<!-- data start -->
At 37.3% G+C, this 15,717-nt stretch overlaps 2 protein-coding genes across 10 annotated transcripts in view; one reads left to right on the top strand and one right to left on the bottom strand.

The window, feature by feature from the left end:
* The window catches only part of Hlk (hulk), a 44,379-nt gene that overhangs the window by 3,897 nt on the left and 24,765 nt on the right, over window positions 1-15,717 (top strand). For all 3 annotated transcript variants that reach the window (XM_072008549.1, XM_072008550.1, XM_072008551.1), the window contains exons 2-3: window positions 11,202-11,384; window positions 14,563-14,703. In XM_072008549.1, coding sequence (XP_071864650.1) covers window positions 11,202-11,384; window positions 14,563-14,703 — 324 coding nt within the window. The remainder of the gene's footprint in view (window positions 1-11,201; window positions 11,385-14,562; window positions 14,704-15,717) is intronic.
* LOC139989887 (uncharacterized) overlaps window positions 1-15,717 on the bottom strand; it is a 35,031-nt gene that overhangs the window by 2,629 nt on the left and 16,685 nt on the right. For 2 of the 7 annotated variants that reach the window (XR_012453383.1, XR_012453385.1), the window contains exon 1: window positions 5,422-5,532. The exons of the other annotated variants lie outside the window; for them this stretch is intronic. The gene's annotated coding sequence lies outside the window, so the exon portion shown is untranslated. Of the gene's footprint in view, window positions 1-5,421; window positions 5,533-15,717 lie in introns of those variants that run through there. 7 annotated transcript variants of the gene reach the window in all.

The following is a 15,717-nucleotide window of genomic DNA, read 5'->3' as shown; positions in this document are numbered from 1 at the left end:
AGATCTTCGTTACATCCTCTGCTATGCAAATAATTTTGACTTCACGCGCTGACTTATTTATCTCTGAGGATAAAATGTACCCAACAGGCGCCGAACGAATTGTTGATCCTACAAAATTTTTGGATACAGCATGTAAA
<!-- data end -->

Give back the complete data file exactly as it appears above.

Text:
At 37.3% G+C, this 15,717-nt stretch overlaps 2 protein-coding genes across 10 annotated transcripts in view; one reads left to right on the top strand and one right to left on the bottom strand.

The window, feature by feature from the left end:
* The window catches only part of Hlk (hulk), a 44,379-nt gene that overhangs the window by 3,897 nt on the left and 24,765 nt on the right, over window positions 1-15,717 (top strand). For all 3 annotated transcript variants that reach the window (XM_072008549.1, XM_072008550.1, XM_072008551.1), the window contains exons 2-3: window positions 11,202-11,384; window positions 14,563-14,703. In XM_072008549.1, coding sequence (XP_071864650.1) covers window positions 11,202-11,384; window positions 14,563-14,703 — 324 coding nt within the window. The remainder of the gene's footprint in view (window positions 1-11,201; window positions 11,385-14,562; window positions 14,704-15,717) is intronic.
* LOC139989887 (uncharacterized) overlaps window positions 1-15,717 on the bottom strand; it is a 35,031-nt gene that overhangs the window by 2,629 nt on the left and 16,685 nt on the right. For 2 of the 7 annotated variants that reach the window (XR_012453383.1, XR_012453385.1), the window contains exon 1: window positions 5,422-5,532. The exons of the other annotated variants lie outside the window; for them this stretch is intronic. The gene's annotated coding sequence lies outside the window, so the exon portion shown is untranslated. Of the gene's footprint in view, window positions 1-5,421; window positions 5,533-15,717 lie in introns of those variants that run through there. 7 annotated transcript variants of the gene reach the window in all.

The following is a 15,717-nucleotide window of genomic DNA, read 5'->3' as shown; positions in this document are numbered from 1 at the left end:
AGATCTTCGTTACATCCTCTGCTATGCAAATAATTTTGACTTCACGCGCTGACTTATTTATCTCTGAGGATAAAATGTACCCAACAGGCGCCGAACGAATTGTTGATCCTACAAAATTTTTGGATACAGCATGTAAA